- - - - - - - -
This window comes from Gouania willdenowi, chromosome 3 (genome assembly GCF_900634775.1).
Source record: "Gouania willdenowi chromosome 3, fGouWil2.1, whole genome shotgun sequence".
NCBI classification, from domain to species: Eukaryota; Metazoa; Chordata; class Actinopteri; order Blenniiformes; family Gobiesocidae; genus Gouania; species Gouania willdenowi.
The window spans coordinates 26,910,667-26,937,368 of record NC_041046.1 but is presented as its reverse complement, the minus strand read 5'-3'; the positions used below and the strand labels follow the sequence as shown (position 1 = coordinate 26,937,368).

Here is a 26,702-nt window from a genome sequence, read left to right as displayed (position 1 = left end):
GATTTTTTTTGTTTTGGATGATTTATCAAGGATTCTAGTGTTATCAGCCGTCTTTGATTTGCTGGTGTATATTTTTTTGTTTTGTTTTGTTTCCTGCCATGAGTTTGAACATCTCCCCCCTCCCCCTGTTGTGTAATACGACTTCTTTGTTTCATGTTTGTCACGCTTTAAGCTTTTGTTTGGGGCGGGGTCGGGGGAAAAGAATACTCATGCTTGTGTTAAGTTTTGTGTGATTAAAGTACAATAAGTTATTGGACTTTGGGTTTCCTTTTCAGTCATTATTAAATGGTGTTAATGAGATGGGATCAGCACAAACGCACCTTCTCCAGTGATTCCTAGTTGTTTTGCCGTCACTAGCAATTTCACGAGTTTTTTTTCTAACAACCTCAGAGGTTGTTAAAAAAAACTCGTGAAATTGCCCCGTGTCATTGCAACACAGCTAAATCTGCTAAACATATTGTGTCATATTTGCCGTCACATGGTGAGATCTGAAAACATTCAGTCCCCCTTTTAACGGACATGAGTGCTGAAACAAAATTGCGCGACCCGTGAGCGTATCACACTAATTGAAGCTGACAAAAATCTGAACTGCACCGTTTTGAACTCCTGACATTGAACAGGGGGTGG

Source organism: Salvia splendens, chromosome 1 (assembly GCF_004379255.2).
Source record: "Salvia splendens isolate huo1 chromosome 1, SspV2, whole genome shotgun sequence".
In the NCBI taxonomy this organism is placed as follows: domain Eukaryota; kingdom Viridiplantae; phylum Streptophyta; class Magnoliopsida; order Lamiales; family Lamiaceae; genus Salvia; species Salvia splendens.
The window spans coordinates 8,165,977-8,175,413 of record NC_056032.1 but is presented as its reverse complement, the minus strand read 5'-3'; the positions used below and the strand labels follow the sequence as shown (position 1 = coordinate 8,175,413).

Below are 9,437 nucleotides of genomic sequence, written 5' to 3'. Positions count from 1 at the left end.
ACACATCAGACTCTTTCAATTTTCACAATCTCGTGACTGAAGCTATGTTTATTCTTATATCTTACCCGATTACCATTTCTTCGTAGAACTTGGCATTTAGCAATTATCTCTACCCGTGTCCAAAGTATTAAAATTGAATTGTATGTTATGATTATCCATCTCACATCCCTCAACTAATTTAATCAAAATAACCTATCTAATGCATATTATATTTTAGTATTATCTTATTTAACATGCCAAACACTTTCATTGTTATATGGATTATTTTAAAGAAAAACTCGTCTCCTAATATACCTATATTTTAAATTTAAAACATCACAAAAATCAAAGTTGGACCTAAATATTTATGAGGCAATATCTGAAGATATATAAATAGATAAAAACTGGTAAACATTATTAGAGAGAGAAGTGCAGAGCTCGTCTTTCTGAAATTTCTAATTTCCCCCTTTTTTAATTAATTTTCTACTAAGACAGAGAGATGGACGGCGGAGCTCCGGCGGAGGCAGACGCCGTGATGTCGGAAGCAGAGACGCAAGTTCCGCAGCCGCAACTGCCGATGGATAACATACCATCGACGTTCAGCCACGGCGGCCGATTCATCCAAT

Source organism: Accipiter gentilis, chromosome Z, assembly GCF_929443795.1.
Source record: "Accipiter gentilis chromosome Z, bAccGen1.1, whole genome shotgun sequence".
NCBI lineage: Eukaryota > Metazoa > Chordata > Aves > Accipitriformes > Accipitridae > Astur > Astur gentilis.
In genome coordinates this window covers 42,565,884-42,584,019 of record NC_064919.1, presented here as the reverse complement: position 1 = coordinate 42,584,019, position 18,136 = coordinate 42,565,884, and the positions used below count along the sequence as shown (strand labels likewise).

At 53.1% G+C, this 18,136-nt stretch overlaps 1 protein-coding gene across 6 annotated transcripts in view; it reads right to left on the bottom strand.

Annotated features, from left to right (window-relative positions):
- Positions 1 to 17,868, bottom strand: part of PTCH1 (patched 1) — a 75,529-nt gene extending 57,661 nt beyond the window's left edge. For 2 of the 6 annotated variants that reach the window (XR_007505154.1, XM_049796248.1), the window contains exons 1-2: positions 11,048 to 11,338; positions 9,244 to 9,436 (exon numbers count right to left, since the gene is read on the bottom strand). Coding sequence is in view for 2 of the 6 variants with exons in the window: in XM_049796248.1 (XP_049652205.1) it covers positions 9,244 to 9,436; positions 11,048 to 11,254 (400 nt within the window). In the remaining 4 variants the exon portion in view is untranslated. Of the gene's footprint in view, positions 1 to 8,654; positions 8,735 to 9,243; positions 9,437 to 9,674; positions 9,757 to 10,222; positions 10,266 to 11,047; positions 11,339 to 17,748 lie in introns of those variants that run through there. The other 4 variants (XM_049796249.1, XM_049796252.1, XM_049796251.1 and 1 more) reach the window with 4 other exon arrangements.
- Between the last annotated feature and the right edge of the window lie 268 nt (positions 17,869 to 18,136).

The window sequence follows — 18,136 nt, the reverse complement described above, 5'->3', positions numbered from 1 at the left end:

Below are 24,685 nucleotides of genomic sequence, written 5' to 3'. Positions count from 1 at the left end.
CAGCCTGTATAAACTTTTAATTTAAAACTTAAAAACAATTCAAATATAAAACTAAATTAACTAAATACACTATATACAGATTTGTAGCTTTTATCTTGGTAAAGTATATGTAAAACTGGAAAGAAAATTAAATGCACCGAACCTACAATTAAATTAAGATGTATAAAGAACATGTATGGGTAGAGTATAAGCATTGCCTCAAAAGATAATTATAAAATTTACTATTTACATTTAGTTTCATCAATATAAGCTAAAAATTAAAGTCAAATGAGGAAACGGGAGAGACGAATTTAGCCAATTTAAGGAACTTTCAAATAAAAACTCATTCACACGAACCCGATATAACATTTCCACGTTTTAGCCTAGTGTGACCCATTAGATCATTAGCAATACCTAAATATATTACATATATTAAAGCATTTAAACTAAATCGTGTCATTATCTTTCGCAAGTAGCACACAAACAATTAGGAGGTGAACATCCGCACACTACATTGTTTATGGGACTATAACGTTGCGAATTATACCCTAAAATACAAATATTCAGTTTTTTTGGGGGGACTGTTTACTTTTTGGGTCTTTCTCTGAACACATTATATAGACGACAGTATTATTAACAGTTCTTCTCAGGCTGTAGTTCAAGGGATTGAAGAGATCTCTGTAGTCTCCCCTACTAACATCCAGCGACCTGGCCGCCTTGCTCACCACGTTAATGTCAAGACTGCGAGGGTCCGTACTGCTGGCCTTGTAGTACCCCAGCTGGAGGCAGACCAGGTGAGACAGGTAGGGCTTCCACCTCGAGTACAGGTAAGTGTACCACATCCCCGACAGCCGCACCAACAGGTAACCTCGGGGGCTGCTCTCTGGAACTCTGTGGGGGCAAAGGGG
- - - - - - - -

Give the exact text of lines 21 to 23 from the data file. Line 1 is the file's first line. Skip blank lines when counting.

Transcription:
The window sequence follows — 18,136 nt, the reverse complement described above, 5'->3', positions numbered from 1 at the left end:

Below are 24,685 nucleotides of genomic sequence, written 5' to 3'. Positions count from 1 at the left end.
CAGCCTGTATAAACTTTTAATTTAAAACTTAAAAACAATTCAAATATAAAACTAAATTAACTAAATACACTATATACAGATTTGTAGCTTTTATCTTGGTAAAGTATATGTAAAACTGGAAAGAAAATTAAATGCACCGAACCTACAATTAAATTAAGATGTATAAAGAACATGTATGGGTAGAGTATAAGCATTGCCTCAAAAGATAATTATAAAATTTACTATTTACATTTAGTTTCATCAATATAAGCTAAAAATTAAAGTCAAATGAGGAAACGGGAGAGACGAATTTAGCCAATTTAAGGAACTTTCAAATAAAAACTCATTCACACGAACCCGATATAACATTTCCACGTTTTAGCCTAGTGTGACCCATTAGATCATTAGCAATACCTAAATATATTACATATATTAAAGCATTTAAACTAAATCGTGTCATTATCTTTCGCAAGTAGCACACAAACAATTAGGAGGTGAACATCCGCACACTACATTGTTTATGGGACTATAACGTTGCGAATTATACCCTAAAATACAAATATTCAGTTTTTTTGGGGGGACTGTTTACTTTTTGGGTCTTTCTCTGAACACATTATATAGACGACAGTATTATTAACAGTTCTTCTCAGGCTGTAGTTCAAGGGATTGAAGAGATCTCTGTAGTCTCCCCTACTAACATCCAGCGACCTGGCCGCCTTGCTCACCACGTTAATGTCAAGACTGCGAGGGTCCGTACTGCTGGCCTTGTAGTACCCCAGCTGGAGGCAGACCAGGTGAGACAGGTAGGGCTTCCACCTCGAGTACAGGTAAGTGTACCACATCCCCGACAGCCGCACCAACAGGTAACCTCGGGGGCTGCTCTCTGGAACTCTGTGGGGGCAAAGGGG